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Time for Congress to Shape Commerce

Congress should not buck trade treaties but take initiative in molding future ones.
January 25, 2021
Time for Congress to Shape Commerce
Speaker of the House Nancy Pelosi and House Ways and Means Committee Chairman Richard Neal, Democrat of Massachusetts, speaks about the US - Mexico - Canada Agreement, known as the USMCA, on Capitol Hill in Washington, DC, December 10, 2019. (Photo by SAUL LOEB / AFP) (Photo by SAUL LOEB/AFP via Getty Images)

After several years of noisy trade war, a casual observer would be forgiven if they thought that under the U.S. constitution questions of trade belonged exclusively to the president. Democrats should use their moment of unified control to strike a more balanced approach over the next two years. In defining policy priorities for the incoming Biden administration, Congress can take the initiative in influencing not only the future of trade but how its—and by extension, America’s—voice is heard on a range of intertwined issues that are likely to be top priorities, including climate policy.

Admittedly, treaty-based trade has long been a constitutional challenge for Washington, as treaties are signed by the president but foreign commerce is the domain of Congress. Fast-track authority, now referred to as Trade Promotion Authority (TPA), has been the solution for managing the growing interplay between treaties and trade and the presidency and Congress. The current TPA is set to expire on July 1, 2021, with the potential to severely limit the U.S. government’s ability to act with a unified message on the world stage.

This is the moment to build on the enactment of the US-Mexico-Canada Agreement (USMCA), extending free trade well beyond America’s borders.

In the Americas, Washington should seek to build on the patchwork of free trade agreements and further integrate the hemisphere by lowering tariffs and non-tariff barriers alike. With Europe, Washington should seek to present a united front against China and its predatory economic and humanitarian practices, while working out a joint approach to digital services and other tech policy challenges. In the Indo-Pacific, Washington should find a politically palatable way to return to a revised Trans-Pacific Partnership (TPP), from which President Trump withdrew in his first days in office. (After the United States withdrew, the agreement is now referred to as the Comprehensive and Progressive Agreement for Trans-Pacific Partnership (CPTPP).) And in Africa, the United States should finish the free-trade agreement with Kenya, using it as a stepping stone to engagement with the recently opened African Continental Free Trade Area.

An aggressive, multi-pronged approach is particularly important given the ground the United States has lost as it recklessly abandoned the TPP and obsessed over levels of soybean exports. At the same time, China, its greatest geopolitical rival, continued to grow its economic and geopolitical power by strengthening commercial ties with U.S. allies in Asia, Europe, and Latin America.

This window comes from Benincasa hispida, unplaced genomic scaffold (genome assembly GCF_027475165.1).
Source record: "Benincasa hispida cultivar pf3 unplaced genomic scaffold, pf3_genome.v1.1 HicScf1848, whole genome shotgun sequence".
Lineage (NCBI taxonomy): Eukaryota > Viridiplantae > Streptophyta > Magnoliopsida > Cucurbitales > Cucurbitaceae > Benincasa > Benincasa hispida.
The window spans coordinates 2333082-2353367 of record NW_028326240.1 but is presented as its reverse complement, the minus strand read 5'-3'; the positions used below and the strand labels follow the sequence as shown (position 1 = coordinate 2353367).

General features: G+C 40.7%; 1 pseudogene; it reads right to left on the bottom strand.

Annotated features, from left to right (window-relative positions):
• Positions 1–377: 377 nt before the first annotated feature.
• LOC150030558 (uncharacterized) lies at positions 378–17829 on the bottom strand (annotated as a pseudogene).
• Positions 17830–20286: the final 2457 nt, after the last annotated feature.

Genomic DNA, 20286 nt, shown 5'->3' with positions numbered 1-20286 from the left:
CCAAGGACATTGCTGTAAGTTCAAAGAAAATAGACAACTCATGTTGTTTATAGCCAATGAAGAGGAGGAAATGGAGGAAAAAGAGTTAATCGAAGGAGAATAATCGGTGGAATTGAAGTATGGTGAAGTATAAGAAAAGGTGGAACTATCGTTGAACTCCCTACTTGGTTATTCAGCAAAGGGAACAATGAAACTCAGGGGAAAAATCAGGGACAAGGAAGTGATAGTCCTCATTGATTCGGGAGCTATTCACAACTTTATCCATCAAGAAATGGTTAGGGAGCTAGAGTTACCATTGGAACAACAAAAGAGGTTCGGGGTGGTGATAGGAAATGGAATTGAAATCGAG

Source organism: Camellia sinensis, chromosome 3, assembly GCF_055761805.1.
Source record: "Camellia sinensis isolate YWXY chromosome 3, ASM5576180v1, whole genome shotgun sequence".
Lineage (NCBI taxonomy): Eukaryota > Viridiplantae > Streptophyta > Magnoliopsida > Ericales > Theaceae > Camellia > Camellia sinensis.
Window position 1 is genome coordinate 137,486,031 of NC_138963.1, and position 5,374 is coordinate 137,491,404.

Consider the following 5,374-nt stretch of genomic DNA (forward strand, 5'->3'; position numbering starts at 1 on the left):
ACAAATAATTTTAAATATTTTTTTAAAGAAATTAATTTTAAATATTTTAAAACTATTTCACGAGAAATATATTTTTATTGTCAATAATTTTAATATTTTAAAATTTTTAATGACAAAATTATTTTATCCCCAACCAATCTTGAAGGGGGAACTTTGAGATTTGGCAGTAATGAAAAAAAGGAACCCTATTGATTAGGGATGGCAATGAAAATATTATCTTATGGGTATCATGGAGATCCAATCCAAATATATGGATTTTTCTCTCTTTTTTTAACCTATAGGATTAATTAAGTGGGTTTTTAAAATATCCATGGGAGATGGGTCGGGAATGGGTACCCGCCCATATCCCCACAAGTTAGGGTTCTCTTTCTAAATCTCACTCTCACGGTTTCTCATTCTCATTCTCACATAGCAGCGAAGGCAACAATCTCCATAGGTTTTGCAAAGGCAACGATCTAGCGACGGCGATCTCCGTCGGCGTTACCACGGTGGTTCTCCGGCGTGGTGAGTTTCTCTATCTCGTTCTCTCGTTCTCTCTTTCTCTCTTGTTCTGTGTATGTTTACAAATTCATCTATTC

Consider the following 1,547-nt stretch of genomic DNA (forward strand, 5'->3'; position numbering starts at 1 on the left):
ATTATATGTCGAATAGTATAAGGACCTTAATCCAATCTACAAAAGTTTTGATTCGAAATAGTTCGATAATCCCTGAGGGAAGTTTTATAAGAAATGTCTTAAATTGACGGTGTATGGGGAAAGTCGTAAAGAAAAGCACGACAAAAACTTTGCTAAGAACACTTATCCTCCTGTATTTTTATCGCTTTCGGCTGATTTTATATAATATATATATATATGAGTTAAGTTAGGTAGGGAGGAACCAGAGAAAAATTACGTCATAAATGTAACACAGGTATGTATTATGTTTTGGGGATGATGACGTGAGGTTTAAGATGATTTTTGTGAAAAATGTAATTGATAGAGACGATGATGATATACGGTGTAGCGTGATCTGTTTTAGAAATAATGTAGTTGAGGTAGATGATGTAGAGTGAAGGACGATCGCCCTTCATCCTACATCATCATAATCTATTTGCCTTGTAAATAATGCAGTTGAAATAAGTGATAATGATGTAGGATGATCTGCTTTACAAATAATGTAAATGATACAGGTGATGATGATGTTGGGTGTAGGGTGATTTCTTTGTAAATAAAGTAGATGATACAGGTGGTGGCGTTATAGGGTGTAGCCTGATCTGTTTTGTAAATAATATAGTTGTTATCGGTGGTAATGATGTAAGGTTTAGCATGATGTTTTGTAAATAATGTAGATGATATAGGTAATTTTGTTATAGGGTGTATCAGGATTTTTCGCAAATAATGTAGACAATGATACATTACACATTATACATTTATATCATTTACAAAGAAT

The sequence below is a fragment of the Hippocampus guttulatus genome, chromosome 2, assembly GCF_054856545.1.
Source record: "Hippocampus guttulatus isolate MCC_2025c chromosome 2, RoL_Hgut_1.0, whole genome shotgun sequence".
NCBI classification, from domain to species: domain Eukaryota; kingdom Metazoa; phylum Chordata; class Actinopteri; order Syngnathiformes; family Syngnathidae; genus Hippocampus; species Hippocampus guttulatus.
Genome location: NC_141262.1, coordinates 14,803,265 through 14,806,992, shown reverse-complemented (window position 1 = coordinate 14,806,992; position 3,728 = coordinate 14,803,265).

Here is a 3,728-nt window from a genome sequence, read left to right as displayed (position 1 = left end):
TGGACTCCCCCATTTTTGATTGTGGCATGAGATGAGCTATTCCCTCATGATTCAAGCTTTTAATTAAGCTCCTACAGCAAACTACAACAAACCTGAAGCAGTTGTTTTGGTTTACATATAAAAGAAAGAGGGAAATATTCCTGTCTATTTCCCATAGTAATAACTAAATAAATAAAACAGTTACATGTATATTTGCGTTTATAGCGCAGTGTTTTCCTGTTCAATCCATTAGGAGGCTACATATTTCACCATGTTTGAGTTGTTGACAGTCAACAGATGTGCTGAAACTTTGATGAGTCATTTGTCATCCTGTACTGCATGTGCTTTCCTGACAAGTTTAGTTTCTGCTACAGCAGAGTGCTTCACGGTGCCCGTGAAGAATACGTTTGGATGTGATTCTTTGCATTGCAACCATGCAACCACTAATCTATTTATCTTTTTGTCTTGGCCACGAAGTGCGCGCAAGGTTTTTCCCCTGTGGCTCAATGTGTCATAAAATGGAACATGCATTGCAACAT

Most recently, this has taken the form of two major new trade agreements. In November, China signed the Regional Comprehensive Economic Partnership (RCEP) with all ten members of the Association of Southeast Asian Nations, as well as Japan, South Korea, Australia, and New Zealand. And just last month, China reached an agreement in principlewith the European Union on a so-called Comprehensive Agreement on Investment (CAI). While it is very unlikely that major U.S. allies will align with China on key national security issues, agreements like this, if left without a Washington-led alternative, may keep them from fully aligning with the United States.

Brussels’s agreement with Beijing demonstrates a lack of appreciation for the broader strategic and geopolitical implications of trade policy. In the past, for Washington, trade deals had been almost exclusively about the economy, too. However, recent trade deals have been about so much more—today’s trade treaties shape the balance of power in tomorrow’s world.

This is an especially somber lesson for today’s Washington and, specifically, Congress. Recent events have made liberal democracy an even harder sell than it was before; however, the dynamism of the American economy, its innovative private sector, and its unparalleled research universities remain a beacon for much of the world.

Washington has no time to lose. Congress should start by listing its top priorities. These should include the removal of tariffs that injure allies for little reason and inviting the same allies to agree on shared regulatory standards. Washington could integrate climate goals, labor standards, and the humanitarian concerns on which the new Congress and the Biden administration agree into its set of negotiation objectives. Congress should also consider laying the seeds for supply chain diversification and reduce reliance on China for critical goods.

An ambitious agenda of trade liberalization along these lines would strengthen America’s economic recovery. It would also help bring the United States back to full employment, while giving Congress the opportunity to shape what the Biden administration’s “building back better” program should look like.

Ryan C. Berg, Lauri Tähtinen, and Stan Veuger

Ryan C. Berg is a research fellow in Latin America Studies at the American Enterprise Institute. Lauri Tähtinen is the founder of Americas Outlook, a geopolitical analysis and advisor firm in Washington, and a non-resident fellow of the Finnish Institute of International Affairs. Stan Veuger is a senior fellow in Economic Policy Studies at the American Enterprise Institute.